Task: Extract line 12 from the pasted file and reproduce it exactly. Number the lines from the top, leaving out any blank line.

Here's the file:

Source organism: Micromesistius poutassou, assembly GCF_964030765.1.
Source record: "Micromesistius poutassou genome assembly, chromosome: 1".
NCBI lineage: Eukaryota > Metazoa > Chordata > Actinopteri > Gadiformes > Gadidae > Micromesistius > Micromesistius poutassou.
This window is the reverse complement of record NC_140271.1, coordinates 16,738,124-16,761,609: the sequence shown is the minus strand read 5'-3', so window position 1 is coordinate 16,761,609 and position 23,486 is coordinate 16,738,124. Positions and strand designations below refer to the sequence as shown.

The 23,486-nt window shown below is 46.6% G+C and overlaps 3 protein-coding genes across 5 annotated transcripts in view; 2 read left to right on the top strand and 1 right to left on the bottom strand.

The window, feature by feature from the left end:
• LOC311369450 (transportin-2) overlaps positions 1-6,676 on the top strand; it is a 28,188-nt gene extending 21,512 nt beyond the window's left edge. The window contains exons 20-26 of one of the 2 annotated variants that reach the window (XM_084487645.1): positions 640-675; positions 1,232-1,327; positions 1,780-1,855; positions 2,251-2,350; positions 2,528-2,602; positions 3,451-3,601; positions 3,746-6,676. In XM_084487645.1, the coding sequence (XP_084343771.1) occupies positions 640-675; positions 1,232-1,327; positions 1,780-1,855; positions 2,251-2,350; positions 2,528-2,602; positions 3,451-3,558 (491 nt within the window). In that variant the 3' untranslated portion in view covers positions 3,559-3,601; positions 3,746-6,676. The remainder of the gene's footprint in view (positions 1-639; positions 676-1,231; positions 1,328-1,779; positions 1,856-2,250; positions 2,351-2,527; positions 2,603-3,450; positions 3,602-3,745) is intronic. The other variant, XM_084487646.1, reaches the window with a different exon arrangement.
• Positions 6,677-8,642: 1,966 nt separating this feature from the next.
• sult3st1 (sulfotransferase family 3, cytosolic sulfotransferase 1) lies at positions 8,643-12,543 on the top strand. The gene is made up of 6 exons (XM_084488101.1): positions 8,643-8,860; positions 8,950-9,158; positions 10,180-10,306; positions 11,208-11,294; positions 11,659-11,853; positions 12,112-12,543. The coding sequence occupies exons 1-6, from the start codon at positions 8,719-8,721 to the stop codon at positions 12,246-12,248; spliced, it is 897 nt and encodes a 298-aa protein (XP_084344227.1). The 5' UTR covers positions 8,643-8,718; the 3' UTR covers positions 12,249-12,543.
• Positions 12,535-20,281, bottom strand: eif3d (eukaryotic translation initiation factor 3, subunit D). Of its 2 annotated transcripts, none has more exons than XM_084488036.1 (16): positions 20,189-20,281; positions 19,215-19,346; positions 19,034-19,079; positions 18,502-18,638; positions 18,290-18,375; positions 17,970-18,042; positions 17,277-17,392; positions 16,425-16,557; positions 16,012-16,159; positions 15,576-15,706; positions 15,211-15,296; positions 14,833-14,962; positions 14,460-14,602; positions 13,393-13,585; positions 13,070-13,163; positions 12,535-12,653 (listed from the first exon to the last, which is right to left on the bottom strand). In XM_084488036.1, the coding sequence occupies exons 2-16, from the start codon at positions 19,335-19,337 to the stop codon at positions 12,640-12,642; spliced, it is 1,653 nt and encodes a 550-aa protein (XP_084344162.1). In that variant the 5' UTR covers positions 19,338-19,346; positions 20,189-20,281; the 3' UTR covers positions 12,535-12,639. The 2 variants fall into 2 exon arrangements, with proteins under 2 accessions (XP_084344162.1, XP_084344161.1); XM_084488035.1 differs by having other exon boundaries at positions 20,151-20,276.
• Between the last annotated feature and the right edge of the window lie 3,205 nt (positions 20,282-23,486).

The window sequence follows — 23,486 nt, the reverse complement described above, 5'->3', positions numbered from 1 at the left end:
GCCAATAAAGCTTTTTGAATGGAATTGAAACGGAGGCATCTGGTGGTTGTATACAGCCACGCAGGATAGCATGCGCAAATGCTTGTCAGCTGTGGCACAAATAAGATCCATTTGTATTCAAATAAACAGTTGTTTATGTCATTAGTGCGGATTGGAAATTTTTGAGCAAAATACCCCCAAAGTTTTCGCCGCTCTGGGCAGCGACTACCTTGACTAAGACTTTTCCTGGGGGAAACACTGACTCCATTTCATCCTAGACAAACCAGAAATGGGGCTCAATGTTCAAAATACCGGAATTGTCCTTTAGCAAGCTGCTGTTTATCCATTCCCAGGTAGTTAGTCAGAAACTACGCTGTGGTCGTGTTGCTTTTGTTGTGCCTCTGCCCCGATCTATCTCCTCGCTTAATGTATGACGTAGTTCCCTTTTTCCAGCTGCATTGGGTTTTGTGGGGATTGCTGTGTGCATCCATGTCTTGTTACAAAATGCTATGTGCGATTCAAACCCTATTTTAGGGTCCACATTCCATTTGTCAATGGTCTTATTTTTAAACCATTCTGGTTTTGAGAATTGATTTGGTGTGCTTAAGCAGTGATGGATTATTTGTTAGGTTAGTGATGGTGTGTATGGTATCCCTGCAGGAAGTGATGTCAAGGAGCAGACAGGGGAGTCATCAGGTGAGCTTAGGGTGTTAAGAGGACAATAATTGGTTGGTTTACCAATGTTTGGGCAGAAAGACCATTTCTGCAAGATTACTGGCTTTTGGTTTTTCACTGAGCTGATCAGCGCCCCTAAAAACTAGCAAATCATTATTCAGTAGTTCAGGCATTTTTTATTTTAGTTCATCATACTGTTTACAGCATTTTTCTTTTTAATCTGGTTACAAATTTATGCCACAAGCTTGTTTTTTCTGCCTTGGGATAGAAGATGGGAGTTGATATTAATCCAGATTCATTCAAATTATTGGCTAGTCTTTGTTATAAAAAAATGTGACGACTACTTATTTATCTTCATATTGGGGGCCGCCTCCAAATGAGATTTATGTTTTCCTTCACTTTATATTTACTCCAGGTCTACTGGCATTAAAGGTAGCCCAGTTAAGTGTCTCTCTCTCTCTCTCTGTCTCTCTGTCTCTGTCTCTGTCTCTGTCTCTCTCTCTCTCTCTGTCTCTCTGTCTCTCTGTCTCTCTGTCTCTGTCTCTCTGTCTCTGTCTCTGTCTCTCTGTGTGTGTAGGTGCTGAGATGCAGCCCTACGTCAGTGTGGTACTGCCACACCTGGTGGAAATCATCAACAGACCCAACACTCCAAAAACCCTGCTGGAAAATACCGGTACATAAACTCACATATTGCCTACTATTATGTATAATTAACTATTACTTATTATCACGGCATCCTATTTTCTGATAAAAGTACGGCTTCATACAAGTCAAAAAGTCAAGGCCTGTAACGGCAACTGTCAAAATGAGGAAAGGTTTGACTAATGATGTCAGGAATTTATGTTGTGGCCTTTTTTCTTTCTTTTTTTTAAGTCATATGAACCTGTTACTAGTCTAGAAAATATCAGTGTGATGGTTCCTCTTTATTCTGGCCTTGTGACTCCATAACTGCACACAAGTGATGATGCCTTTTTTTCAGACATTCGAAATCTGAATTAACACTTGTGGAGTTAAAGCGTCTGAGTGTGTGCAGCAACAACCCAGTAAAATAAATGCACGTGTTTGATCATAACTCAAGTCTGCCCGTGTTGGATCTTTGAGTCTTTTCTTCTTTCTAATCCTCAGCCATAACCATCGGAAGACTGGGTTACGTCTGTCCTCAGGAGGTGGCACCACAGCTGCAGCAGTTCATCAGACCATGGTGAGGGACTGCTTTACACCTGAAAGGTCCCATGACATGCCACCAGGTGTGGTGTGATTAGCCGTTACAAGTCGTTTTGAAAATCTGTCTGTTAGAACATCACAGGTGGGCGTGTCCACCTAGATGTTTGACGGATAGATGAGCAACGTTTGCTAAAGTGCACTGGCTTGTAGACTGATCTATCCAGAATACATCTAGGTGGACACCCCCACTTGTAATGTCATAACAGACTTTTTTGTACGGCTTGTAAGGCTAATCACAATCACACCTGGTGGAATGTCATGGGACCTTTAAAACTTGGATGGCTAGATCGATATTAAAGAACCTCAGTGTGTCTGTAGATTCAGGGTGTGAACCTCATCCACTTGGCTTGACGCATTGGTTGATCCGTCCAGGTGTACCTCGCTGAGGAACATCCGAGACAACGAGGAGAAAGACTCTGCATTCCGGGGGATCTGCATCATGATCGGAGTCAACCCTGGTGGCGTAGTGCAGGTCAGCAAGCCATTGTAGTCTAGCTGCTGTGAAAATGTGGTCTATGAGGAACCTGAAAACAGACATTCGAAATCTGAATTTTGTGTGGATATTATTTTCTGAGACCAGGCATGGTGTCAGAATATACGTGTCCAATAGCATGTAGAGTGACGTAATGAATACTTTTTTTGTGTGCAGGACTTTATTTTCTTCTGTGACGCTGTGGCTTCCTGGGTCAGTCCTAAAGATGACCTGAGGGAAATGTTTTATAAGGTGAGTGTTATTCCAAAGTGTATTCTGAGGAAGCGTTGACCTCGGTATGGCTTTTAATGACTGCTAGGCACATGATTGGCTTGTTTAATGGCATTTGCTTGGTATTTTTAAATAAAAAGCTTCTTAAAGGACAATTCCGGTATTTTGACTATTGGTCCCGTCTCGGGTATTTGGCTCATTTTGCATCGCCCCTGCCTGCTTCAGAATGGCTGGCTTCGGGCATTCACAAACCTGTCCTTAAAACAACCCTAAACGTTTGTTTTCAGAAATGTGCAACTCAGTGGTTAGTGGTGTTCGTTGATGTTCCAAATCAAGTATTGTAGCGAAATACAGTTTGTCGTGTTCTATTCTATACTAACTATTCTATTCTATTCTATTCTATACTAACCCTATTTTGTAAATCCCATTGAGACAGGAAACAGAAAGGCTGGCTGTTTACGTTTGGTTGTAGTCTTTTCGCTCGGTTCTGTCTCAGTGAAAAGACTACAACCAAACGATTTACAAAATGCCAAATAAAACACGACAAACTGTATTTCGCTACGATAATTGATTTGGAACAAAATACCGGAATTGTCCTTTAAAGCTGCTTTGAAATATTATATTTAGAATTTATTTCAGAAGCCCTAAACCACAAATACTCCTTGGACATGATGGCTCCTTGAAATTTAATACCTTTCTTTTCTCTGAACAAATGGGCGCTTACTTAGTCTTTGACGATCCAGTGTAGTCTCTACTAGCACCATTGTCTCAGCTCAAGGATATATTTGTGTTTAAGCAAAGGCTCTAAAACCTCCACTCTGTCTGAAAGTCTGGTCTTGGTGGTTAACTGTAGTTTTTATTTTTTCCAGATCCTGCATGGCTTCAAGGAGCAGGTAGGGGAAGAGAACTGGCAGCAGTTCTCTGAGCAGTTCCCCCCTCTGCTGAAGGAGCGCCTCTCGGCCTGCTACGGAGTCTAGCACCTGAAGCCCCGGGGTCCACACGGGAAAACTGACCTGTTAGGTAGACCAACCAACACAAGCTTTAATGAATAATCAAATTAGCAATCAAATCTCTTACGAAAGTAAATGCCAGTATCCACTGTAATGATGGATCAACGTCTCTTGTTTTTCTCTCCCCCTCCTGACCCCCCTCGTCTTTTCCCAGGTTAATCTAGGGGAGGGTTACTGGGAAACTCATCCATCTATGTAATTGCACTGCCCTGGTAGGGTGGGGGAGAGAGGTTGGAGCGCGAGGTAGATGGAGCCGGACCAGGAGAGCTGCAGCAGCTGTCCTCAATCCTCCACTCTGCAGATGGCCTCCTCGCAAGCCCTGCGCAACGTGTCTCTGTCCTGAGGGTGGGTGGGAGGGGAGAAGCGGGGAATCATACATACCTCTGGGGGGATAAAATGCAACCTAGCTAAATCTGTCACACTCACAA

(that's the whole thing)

The window sequence follows — 23,486 nt, the reverse complement described above, 5'->3', positions numbered from 1 at the left end: